The skater from La Baie, Que., won bronze in the 1,000-metre race, silver in the women's relay and finished third in women's overall standings before a roaring crowd at the Maurice Richard Arena on Sunday.
"I felt awesome on the ice," said Maltais. "The ice was good so it made the races interesting for everyone.
"I had nothing to lose. I was seventh going into the day, but the 1,000 is my favourite distance. I was tired at the end, but it got me third overall, so I'm very happy."
Victor An of Russia won a sixth men's overall title after Canada's Charles Hamelin fell on the final lap of the 3,000-metre race. Double gold medallist Shim Suk Hee of South Korea took the women's overall prize.
Canada ended up with four medals, one more than they got three weeks ago at the Winter Olympics in Sochi.
"When we came back the whole team was motivated to continue training until having the worlds at home," said Maltais, whose relay squad with Jessica Hewitt of Langley, B.C., Jessica Gregg of Edmonton and Marianne St-Gelais of St. Felicien, Que. matched their silver medal from the Olympics.
They overcame an early glitch when Hewitt fell during an exchange with Maltais. The team finished third, but moved up to second when South Korea was penalized for impeding.
"Val was right there to tag me right away so we were able to catch up to the pack," said Hewitt. "It was an OK race. I just wish that hadn't happened at the beginning."
Shim, who also won the 1,500, and teammate Park Seung-Hi finished 1-2 in the 1,000. Maltais edged Britain's Elise Christie for third place.
Christie led early but fell back when she was forced to cut well inside the track by Shim. No foul was called.
"That early on in the race it's not a very sportsmanlike thing to do, but she did it and she got a medal for it," said Christie, who was penalized three times in Sochi for fouls. "It worked for her and unfortunatelty it didn't work for me."
Hamelin went into the three-day event gunning for his first overall title and got off to a good start by winning the 1,500-metres and placing third in the 500.
But on Sunday, he was disqualified from his 1,000-metre semifinal after a failed attempt to pass on the inside. Then he fell on the final turn of the 27th and last lap while chasing An for the lead in the 3,000.
"It was close again," said the Ste-Julie, Que., skater, who has twice been runner-up for the overall title. "It's not the end result I wanted. In the 3K, I tried to race to the line, hit two blocks in the corner and the title was out for me."
The penalty he took in the 1,000 was especially costly because he got no points from the event. The 3,000, which is unique to the worlds, is not a medal event but the points they earn according to their placings count toward the overall title.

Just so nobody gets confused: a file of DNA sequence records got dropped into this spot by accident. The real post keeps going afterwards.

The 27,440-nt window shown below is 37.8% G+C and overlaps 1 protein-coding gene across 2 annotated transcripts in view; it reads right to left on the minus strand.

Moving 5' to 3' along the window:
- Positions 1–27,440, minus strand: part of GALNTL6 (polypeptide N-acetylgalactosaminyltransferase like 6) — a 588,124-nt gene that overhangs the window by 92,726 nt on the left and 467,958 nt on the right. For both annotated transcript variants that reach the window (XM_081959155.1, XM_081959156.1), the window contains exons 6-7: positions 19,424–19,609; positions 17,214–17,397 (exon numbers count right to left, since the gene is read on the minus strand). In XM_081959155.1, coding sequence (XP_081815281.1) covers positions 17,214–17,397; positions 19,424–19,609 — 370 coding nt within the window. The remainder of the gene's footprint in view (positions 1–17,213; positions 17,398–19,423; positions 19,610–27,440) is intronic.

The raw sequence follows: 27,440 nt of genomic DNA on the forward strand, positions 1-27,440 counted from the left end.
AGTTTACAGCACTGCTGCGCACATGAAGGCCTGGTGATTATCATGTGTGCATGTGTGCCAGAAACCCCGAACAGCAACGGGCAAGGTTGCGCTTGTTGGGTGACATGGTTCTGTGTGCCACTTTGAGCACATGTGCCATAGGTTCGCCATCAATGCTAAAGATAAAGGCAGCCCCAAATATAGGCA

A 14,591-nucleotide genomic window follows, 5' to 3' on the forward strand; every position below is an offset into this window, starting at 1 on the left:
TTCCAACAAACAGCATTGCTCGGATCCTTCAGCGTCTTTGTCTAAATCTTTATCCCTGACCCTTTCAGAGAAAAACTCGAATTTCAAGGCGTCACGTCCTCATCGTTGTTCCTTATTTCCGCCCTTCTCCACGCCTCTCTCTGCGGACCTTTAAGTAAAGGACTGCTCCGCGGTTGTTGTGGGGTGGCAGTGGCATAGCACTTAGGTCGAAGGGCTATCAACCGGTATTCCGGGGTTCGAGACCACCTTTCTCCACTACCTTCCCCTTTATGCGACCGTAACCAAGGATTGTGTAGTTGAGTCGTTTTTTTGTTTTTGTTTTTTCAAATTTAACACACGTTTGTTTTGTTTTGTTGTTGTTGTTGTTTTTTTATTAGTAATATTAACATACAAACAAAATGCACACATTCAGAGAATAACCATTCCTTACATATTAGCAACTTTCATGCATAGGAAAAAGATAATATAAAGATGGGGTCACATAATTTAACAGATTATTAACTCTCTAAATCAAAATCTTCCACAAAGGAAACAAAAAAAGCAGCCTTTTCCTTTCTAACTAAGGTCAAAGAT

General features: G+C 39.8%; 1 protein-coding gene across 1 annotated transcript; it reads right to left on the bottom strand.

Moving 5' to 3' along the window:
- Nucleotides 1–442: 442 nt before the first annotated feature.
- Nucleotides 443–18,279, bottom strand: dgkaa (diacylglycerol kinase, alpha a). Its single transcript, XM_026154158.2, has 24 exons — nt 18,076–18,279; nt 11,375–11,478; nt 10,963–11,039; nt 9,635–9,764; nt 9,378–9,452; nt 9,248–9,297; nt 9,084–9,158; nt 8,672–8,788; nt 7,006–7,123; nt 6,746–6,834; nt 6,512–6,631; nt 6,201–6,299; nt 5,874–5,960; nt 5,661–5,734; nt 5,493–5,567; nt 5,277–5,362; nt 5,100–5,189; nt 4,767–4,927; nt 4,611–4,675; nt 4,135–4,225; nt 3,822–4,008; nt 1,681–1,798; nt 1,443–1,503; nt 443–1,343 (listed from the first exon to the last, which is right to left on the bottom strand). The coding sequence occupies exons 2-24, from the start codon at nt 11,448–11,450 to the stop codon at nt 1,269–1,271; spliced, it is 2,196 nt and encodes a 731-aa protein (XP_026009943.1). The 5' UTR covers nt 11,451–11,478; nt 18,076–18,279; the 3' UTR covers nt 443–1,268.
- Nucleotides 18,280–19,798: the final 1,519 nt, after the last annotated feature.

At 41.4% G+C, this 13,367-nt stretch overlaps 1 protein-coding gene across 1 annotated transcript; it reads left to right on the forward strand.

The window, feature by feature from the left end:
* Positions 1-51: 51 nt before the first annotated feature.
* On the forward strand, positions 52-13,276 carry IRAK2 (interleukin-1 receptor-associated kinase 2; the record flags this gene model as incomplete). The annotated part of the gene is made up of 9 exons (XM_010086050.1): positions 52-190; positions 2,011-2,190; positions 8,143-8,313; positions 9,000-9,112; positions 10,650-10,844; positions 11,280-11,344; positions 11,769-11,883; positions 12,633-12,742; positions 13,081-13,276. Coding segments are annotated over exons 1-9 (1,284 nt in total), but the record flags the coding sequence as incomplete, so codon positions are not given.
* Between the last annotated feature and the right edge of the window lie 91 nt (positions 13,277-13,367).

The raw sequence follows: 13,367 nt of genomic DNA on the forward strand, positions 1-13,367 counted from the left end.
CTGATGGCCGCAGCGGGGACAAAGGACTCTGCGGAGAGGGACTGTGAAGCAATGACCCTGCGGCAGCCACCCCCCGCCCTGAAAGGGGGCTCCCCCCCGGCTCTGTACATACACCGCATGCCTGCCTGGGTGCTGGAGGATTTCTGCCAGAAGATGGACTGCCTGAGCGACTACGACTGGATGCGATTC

"It was my mistake," he said of the inside pass that sent China's Shi Jingnan and American Chris Creavling sprawling into the padded rink walls. "I didn't want to go inside and I forced it.
"(Shi) was really on me. I didn't touch him at all, but it was a really tight pass and when it's like that, the refree can call it either way. It was my fault. I should not have put myself in that situation and should have went outside."
An, formerly known as Ahn Hyun-Soo of South Korea, won the 1,000 ahead of Sjinkie Knegt of the Netherlands and Park Se Yeong of South Korea.
It was a big day for the Dutch, as their men's team of Knegt, Niels Kerstholt, Daan Breeuwsma and Freek van der Wart won the relay ahead of South Korea and Britain, after the Russian closer fell near the finish line. It was their first relay gold since 1990.
"Especially after the Olympics, which was kind of a disaster for us where everything went wrong, it feels like a big relief," said van der Wart. "We tried to hold first position and couldn't, so I tried to throw Sjinkie as hard as I could into the last two laps.
"I thought we'd be fourth, and I don't know how we mangaed to do it, but it's incredible."
The Canadian men's relay squad had been eliminated in the semifinals on Saturday.
An, a triple gold medalist in Sochi, got the overall title ahead of J.R. Celski of the United States and Hamelin. Charle Cournoyer of Boucherville, Que. was 12th overall and Olivier Jean of Lachenaie, Que. placed 16th.
"It came down to the 3K, it always does," said Celski. "I'm surprised to get second overall. I was sixth going into the 3K. That's how close it was."
Shim got the women's title ahead of Park, Maltais, Christie and American Jessica Smith.
St-Gelais was 10th and Marie-Eve Drolet of Laterriere, Que. was 19th.